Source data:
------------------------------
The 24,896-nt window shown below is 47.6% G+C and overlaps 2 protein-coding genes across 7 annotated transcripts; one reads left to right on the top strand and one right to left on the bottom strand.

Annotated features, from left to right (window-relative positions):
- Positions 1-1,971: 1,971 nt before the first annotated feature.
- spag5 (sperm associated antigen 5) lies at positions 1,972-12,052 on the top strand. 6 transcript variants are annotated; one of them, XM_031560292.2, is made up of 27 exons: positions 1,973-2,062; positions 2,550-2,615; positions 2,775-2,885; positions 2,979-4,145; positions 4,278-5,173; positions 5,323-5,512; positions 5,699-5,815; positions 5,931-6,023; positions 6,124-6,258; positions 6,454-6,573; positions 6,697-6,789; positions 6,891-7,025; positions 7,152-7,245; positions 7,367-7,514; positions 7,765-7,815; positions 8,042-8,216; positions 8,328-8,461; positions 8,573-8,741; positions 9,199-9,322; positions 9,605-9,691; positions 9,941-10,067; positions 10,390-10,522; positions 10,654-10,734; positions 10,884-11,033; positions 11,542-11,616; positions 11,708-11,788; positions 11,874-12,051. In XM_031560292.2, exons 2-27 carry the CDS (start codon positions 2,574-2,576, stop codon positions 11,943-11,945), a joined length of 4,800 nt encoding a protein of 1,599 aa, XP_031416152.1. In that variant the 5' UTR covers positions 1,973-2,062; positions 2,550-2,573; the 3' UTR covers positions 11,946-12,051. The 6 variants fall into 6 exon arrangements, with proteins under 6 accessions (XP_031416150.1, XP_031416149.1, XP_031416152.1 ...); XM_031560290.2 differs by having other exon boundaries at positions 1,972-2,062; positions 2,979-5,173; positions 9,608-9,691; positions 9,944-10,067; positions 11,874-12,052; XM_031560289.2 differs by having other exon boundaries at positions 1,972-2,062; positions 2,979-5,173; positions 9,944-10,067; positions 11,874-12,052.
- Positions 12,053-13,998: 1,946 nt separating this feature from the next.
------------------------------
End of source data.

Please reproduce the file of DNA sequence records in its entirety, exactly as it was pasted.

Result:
The 24,896-nt window shown below is 47.6% G+C and overlaps 2 protein-coding genes across 7 annotated transcripts; one reads left to right on the top strand and one right to left on the bottom strand.

Annotated features, from left to right (window-relative positions):
- Positions 1-1,971: 1,971 nt before the first annotated feature.
- spag5 (sperm associated antigen 5) lies at positions 1,972-12,052 on the top strand. 6 transcript variants are annotated; one of them, XM_031560292.2, is made up of 27 exons: positions 1,973-2,062; positions 2,550-2,615; positions 2,775-2,885; positions 2,979-4,145; positions 4,278-5,173; positions 5,323-5,512; positions 5,699-5,815; positions 5,931-6,023; positions 6,124-6,258; positions 6,454-6,573; positions 6,697-6,789; positions 6,891-7,025; positions 7,152-7,245; positions 7,367-7,514; positions 7,765-7,815; positions 8,042-8,216; positions 8,328-8,461; positions 8,573-8,741; positions 9,199-9,322; positions 9,605-9,691; positions 9,941-10,067; positions 10,390-10,522; positions 10,654-10,734; positions 10,884-11,033; positions 11,542-11,616; positions 11,708-11,788; positions 11,874-12,051. In XM_031560292.2, exons 2-27 carry the CDS (start codon positions 2,574-2,576, stop codon positions 11,943-11,945), a joined length of 4,800 nt encoding a protein of 1,599 aa, XP_031416152.1. In that variant the 5' UTR covers positions 1,973-2,062; positions 2,550-2,573; the 3' UTR covers positions 11,946-12,051. The 6 variants fall into 6 exon arrangements, with proteins under 6 accessions (XP_031416150.1, XP_031416149.1, XP_031416152.1 ...); XM_031560290.2 differs by having other exon boundaries at positions 1,972-2,062; positions 2,979-5,173; positions 9,608-9,691; positions 9,944-10,067; positions 11,874-12,052; XM_031560289.2 differs by having other exon boundaries at positions 1,972-2,062; positions 2,979-5,173; positions 9,944-10,067; positions 11,874-12,052.
- Positions 12,053-13,998: 1,946 nt separating this feature from the next.